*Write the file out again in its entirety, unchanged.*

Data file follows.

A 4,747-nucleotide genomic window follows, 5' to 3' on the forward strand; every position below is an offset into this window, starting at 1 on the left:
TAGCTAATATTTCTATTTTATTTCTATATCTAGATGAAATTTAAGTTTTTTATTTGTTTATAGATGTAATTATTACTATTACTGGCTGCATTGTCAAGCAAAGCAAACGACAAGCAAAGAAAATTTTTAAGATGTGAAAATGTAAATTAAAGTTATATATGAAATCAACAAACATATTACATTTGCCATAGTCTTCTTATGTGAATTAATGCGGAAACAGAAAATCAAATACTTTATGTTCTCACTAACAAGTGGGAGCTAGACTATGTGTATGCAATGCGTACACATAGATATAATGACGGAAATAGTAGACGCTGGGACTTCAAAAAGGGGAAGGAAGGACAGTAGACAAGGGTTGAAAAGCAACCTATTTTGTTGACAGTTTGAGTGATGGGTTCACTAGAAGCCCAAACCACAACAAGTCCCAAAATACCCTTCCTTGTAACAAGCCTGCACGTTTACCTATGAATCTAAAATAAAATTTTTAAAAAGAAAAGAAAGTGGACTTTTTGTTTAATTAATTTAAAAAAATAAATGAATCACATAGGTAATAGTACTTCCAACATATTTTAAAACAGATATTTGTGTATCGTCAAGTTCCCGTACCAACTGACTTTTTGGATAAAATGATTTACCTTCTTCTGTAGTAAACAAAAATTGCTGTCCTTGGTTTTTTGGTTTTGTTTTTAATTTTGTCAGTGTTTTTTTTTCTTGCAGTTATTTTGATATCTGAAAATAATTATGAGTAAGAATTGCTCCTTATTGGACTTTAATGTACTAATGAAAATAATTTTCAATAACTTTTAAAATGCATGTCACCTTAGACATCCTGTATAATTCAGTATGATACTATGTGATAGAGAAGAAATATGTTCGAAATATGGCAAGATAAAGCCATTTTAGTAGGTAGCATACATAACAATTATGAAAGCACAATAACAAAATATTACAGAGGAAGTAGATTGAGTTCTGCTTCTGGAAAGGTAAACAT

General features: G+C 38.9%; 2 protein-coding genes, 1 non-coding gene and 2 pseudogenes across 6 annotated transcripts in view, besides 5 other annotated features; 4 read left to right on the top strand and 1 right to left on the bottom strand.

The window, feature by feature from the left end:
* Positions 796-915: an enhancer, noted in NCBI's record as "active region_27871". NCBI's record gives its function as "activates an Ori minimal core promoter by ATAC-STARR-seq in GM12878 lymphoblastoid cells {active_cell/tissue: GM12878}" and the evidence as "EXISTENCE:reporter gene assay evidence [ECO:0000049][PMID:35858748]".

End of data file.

A 4,747-nucleotide genomic window follows, 5' to 3' on the forward strand; every position below is an offset into this window, starting at 1 on the left:
TAGCTAATATTTCTATTTTATTTCTATATCTAGATGAAATTTAAGTTTTTTATTTGTTTATAGATGTAATTATTACTATTACTGGCTGCATTGTCAAGCAAAGCAAACGACAAGCAAAGAAAATTTTTAAGATGTGAAAATGTAAATTAAAGTTATATATGAAATCAACAAACATATTACATTTGCCATAGTCTTCTTATGTGAATTAATGCGGAAACAGAAAATCAAATACTTTATGTTCTCACTAACAAGTGGGAGCTAGACTATGTGTATGCAATGCGTACACATAGATATAATGACGGAAATAGTAGACGCTGGGACTTCAAAAAGGGGAAGGAAGGACAGTAGACAAGGGTTGAAAAGCAACCTATTTTGTTGACAGTTTGAGTGATGGGTTCACTAGAAGCCCAAACCACAACAAGTCCCAAAATACCCTTCCTTGTAACAAGCCTGCACGTTTACCTATGAATCTAAAATAAAATTTTTAAAAAGAAAAGAAAGTGGACTTTTTGTTTAATTAATTTAAAAAAATAAATGAATCACATAGGTAATAGTACTTCCAACATATTTTAAAACAGATATTTGTGTATCGTCAAGTTCCCGTACCAACTGACTTTTTGGATAAAATGATTTACCTTCTTCTGTAGTAAACAAAAATTGCTGTCCTTGGTTTTTTGGTTTTGTTTTTAATTTTGTCAGTGTTTTTTTTTCTTGCAGTTATTTTGATATCTGAAAATAATTATGAGTAAGAATTGCTCCTTATTGGACTTTAATGTACTAATGAAAATAATTTTCAATAACTTTTAAAATGCATGTCACCTTAGACATCCTGTATAATTCAGTATGATACTATGTGATAGAGAAGAAATATGTTCGAAATATGGCAAGATAAAGCCATTTTAGTAGGTAGCATACATAACAATTATGAAAGCACAATAACAAAATATTACAGAGGAAGTAGATTGAGTTCTGCTTCTGGAAAGGTAAACAT

General features: G+C 38.9%; 2 protein-coding genes, 1 non-coding gene and 2 pseudogenes across 6 annotated transcripts in view, besides 5 other annotated features; 4 read left to right on the top strand and 1 right to left on the bottom strand.

The window, feature by feature from the left end:
* Positions 796-915: an enhancer, noted in NCBI's record as "active region_27871". NCBI's record gives its function as "activates an Ori minimal core promoter by ATAC-STARR-seq in GM12878 lymphoblastoid cells {active_cell/tissue: GM12878}" and the evidence as "EXISTENCE:reporter gene assay evidence [ECO:0000049][PMID:35858748]".